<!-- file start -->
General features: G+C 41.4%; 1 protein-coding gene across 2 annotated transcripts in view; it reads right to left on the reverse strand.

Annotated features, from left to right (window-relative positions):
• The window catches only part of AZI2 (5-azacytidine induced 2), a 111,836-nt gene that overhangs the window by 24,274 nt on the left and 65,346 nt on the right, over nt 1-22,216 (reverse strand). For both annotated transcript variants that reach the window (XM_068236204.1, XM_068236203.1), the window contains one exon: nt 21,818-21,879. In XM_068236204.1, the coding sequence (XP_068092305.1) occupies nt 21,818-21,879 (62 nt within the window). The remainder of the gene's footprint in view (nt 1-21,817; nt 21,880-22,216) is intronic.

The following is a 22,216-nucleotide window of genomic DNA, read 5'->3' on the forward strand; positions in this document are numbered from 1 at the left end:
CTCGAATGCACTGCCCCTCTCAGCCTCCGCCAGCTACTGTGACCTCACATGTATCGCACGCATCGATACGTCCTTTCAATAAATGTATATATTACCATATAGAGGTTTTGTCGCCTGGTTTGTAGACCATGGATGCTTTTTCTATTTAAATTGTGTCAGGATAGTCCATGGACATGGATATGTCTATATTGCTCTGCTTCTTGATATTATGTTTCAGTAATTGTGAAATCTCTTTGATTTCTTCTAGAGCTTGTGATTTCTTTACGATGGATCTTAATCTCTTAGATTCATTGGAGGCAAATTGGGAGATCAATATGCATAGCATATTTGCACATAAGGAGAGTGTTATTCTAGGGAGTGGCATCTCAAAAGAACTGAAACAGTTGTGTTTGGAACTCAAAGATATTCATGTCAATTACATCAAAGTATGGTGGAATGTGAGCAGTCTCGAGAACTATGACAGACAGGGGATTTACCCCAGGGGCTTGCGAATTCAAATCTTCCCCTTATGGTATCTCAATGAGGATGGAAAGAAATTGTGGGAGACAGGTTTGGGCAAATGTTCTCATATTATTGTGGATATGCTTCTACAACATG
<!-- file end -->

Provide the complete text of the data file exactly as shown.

General features: G+C 41.4%; 1 protein-coding gene across 2 annotated transcripts in view; it reads right to left on the reverse strand.

Annotated features, from left to right (window-relative positions):
• The window catches only part of AZI2 (5-azacytidine induced 2), a 111,836-nt gene that overhangs the window by 24,274 nt on the left and 65,346 nt on the right, over nt 1-22,216 (reverse strand). For both annotated transcript variants that reach the window (XM_068236204.1, XM_068236203.1), the window contains one exon: nt 21,818-21,879. In XM_068236204.1, the coding sequence (XP_068092305.1) occupies nt 21,818-21,879 (62 nt within the window). The remainder of the gene's footprint in view (nt 1-21,817; nt 21,880-22,216) is intronic.

The following is a 22,216-nucleotide window of genomic DNA, read 5'->3' on the forward strand; positions in this document are numbered from 1 at the left end:
CTCGAATGCACTGCCCCTCTCAGCCTCCGCCAGCTACTGTGACCTCACATGTATCGCACGCATCGATACGTCCTTTCAATAAATGTATATATTACCATATAGAGGTTTTGTCGCCTGGTTTGTAGACCATGGATGCTTTTTCTATTTAAATTGTGTCAGGATAGTCCATGGACATGGATATGTCTATATTGCTCTGCTTCTTGATATTATGTTTCAGTAATTGTGAAATCTCTTTGATTTCTTCTAGAGCTTGTGATTTCTTTACGATGGATCTTAATCTCTTAGATTCATTGGAGGCAAATTGGGAGATCAATATGCATAGCATATTTGCACATAAGGAGAGTGTTATTCTAGGGAGTGGCATCTCAAAAGAACTGAAACAGTTGTGTTTGGAACTCAAAGATATTCATGTCAATTACATCAAAGTATGGTGGAATGTGAGCAGTCTCGAGAACTATGACAGACAGGGGATTTACCCCAGGGGCTTGCGAATTCAAATCTTCCCCTTATGGTATCTCAATGAGGATGGAAAGAAATTGTGGGAGACAGGTTTGGGCAAATGTTCTCATATTATTGTGGATATGCTTCTACAACATG